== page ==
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Ryuu, Mikoto, and Welf are involved in the final combo, which sufficiently softens up the boss for Bell’s “Hero’s Strike”, which causes a fade-to-white yet still doesn’t quite finish the boss; for that, he has to use the trusty runeblade Hestia made for him (and which symbolizes their love and devotion to one another) to crack the central crystal and send the boss to Nowheresville.

The final casualty list? Well, no one we know. In fact, those scumbags who kidnapped Hestia last week even gain a grudging respect for Bell, a nice bit of development even if its for characters we care about. As for those we do care about, they’re all fine, in good shape for what I imagine to be a second season a year or so hence.

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At least, that’s what I hope. After all, there’s still a lot of stories to be told both inside and outside the dungeon, many levels yet to explore and conquer, not to mention Bell being the “Last Hero of the Zeus Familia” or something.

As for Freya…well, not sure why her character existed at all this season, except that she’ll eventually play a bigger role later on, when Bell presumably grows ever more powerful and popular.

Until then, I bit adieu to DanMachi, a solid action fantasy with lots of heart, likable characters, and rich world-building that never failed to entertain.

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DanMachi – 12

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This week’s DanMachi was a bit of a two-face: starting with a bit of a plodding lull thanks to the low-danger surroundings, but escalating into more exciting RPG-style action, complete with a kidnapping, an unfair duel, and the arrival of the cavalry.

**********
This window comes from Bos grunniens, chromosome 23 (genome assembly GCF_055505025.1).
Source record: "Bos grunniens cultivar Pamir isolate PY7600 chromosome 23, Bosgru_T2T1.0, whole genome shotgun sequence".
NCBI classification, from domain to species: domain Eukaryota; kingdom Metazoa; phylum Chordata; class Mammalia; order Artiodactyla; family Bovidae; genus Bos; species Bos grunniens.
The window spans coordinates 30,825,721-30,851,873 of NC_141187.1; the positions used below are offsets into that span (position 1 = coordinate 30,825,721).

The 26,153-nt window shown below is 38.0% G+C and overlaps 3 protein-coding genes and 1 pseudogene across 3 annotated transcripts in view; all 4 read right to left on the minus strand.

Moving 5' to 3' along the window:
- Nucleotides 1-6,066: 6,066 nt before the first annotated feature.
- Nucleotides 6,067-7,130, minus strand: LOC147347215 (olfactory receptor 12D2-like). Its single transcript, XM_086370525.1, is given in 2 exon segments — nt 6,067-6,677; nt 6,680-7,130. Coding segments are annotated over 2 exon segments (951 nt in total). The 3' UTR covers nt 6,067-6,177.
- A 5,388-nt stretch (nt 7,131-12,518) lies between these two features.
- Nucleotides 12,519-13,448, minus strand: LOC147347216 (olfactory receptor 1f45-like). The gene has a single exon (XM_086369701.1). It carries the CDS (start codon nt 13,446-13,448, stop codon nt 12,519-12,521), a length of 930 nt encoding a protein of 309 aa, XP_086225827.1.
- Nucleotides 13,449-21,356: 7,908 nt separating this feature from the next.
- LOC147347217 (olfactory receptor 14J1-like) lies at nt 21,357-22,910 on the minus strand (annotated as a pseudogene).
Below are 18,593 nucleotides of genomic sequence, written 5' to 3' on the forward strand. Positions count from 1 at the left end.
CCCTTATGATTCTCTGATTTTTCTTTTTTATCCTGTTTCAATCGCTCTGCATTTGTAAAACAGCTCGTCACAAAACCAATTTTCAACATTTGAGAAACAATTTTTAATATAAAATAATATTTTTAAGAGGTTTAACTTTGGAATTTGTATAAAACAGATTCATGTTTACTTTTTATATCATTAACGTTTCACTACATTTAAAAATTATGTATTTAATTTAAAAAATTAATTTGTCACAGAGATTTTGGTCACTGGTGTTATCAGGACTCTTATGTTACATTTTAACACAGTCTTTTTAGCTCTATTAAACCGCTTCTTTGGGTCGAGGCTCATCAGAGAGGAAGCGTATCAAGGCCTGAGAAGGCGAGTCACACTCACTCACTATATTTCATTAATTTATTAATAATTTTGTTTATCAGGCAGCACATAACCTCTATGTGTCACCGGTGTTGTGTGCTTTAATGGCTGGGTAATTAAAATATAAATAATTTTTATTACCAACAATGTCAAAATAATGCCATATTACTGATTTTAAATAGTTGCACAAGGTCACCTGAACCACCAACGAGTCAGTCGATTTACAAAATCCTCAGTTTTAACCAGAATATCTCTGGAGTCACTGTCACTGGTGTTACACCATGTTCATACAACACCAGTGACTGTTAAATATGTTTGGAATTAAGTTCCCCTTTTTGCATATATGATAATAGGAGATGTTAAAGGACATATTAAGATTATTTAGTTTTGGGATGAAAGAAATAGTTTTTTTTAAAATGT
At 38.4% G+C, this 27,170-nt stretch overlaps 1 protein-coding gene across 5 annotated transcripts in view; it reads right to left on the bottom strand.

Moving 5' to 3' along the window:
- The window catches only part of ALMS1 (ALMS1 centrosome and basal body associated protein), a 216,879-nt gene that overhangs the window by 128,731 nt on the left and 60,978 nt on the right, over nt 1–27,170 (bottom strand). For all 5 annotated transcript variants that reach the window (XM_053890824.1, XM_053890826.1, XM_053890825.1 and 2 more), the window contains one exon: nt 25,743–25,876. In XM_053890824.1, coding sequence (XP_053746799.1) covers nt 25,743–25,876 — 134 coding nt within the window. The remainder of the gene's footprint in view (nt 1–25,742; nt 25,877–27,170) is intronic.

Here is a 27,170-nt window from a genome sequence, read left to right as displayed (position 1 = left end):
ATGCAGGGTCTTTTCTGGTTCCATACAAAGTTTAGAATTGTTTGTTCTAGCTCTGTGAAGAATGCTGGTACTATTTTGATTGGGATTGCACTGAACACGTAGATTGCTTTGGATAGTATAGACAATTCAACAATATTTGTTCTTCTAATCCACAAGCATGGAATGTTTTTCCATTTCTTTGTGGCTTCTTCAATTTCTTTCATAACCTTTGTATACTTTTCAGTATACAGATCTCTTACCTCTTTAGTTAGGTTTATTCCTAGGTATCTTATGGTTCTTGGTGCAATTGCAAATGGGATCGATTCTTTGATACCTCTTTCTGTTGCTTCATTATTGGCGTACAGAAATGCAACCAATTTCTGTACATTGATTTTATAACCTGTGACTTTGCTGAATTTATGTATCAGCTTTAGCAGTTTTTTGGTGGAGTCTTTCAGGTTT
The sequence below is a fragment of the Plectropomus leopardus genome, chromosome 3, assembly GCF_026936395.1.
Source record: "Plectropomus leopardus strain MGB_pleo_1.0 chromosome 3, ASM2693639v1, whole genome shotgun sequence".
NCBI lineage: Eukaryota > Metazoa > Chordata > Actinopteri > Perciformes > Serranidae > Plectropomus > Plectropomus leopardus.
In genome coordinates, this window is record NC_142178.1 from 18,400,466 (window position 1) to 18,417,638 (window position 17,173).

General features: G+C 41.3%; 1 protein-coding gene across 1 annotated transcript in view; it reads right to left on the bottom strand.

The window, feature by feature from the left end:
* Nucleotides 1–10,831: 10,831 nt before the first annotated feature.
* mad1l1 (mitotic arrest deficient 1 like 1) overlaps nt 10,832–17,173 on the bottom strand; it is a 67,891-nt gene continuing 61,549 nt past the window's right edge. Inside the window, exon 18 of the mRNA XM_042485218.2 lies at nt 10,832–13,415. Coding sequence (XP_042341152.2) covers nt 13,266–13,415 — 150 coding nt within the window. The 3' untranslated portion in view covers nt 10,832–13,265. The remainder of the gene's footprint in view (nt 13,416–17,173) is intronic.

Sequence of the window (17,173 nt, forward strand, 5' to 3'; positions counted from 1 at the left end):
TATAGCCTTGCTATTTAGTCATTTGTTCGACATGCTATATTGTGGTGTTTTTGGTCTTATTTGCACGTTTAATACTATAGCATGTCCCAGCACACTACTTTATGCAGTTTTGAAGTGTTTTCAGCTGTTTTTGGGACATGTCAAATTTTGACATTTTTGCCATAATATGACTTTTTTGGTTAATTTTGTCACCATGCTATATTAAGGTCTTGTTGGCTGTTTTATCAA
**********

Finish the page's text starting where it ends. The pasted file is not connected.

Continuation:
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But first, all the girls are nude, Wooooo! Seriously though, this wasn’t that exciting, but I was surprised and a little impressed that when Bell inevitably ended up in the midst of the girls, he didn’t receive a beating. The girls’ reactions range from quietly embarrassed to indifferent to downright glad (the latter in the case of the Sand Snake-like girls and Hesty, she of the ample bust).

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Also not particularly bothered by Bell (who is the victim of a prank by Hermes) is Ryuu, whom he finally gets a chance to thank for coming to his aid. Ryuu tells him she planned to come at some point to pay respects to her familia, who fell into a rival familia’s trap and were massacred.

Ryuu was the only survivor, and after she avenged her familia by single-handedly killing the other, she was banned from the Guild. Syr found her lying in the street and brought her to the tavern, where Mama Mia brought her in despite knowing what she did. It’s a nice bit of backstory from one of the more interesting characters in DanMachi, due to her complexity.

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Ryuu’s no saint, but she can tell Bell is a kind person worthy of her respect and friendship, who like her benefactors, can see the good in her, being good himself. But we see the other ugly side of people (not just humans, since Ryuu is an elf) in Moldo, a veteran adventurer disgruntled with Bell’s rapid rise. Wanting to put him in his place, he kidnaps Hestia and challenges Bell to a duel.

It isn’t until the duel starts that Bell learns Moldo has invisibility magic, which is a bit too on-the-nose dirty for the bad guy. He says he’s not shameless enough to hurt Hestia, but his tactics certainly seem cowardly. But that’s the thing: his tactics make him stronger, at least initially, in the fight, and his cohorts rally behind that power, despite the cowardice of it.

That’s because, well, they’re weak too, and opportunistic. Even though they outnumber Bell’s friends who come to break the fight up, they seem outmatched by them.

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That being said, neither side “wins” the battle, because Hestia unleashes her divine power to compel everyone to cease fighting. It’s cool to finally see her exhibit abilities beyond reading Bell’s back and pulling off a ridiculous dress like a rock star. As she emits and otherworldly glow, it’s clear no one wants to mess with her.